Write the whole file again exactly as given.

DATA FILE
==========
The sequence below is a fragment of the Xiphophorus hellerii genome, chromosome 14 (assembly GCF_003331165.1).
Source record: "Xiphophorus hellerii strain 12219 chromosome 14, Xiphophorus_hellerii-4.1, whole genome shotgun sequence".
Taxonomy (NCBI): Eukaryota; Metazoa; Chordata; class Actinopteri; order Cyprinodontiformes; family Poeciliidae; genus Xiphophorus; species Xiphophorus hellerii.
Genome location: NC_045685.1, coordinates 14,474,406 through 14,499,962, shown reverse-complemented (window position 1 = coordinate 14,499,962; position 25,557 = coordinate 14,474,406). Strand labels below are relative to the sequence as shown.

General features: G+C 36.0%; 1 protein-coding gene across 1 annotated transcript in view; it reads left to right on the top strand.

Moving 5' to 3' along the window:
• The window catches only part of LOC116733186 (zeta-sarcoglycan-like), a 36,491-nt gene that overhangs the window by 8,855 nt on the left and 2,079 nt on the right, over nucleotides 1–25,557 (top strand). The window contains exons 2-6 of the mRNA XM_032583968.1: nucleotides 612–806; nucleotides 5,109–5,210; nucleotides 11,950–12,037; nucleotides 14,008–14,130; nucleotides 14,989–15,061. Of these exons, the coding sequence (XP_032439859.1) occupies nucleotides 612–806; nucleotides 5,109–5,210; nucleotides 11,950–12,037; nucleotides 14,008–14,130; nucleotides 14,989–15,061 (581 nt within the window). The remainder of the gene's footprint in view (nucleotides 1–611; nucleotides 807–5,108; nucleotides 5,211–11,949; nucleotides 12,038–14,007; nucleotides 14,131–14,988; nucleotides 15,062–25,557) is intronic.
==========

The sequence below is a fragment of the Xiphophorus hellerii genome, chromosome 14 (assembly GCF_003331165.1).
Source record: "Xiphophorus hellerii strain 12219 chromosome 14, Xiphophorus_hellerii-4.1, whole genome shotgun sequence".
Taxonomy (NCBI): Eukaryota; Metazoa; Chordata; class Actinopteri; order Cyprinodontiformes; family Poeciliidae; genus Xiphophorus; species Xiphophorus hellerii.
Genome location: NC_045685.1, coordinates 14,474,406 through 14,499,962, shown reverse-complemented (window position 1 = coordinate 14,499,962; position 25,557 = coordinate 14,474,406). Strand labels below are relative to the sequence as shown.

General features: G+C 36.0%; 1 protein-coding gene across 1 annotated transcript in view; it reads left to right on the top strand.

Moving 5' to 3' along the window:
• The window catches only part of LOC116733186 (zeta-sarcoglycan-like), a 36,491-nt gene that overhangs the window by 8,855 nt on the left and 2,079 nt on the right, over nucleotides 1–25,557 (top strand). The window contains exons 2-6 of the mRNA XM_032583968.1: nucleotides 612–806; nucleotides 5,109–5,210; nucleotides 11,950–12,037; nucleotides 14,008–14,130; nucleotides 14,989–15,061. Of these exons, the coding sequence (XP_032439859.1) occupies nucleotides 612–806; nucleotides 5,109–5,210; nucleotides 11,950–12,037; nucleotides 14,008–14,130; nucleotides 14,989–15,061 (581 nt within the window). The remainder of the gene's footprint in view (nucleotides 1–611; nucleotides 807–5,108; nucleotides 5,211–11,949; nucleotides 12,038–14,007; nucleotides 14,131–14,988; nucleotides 15,062–25,557) is intronic.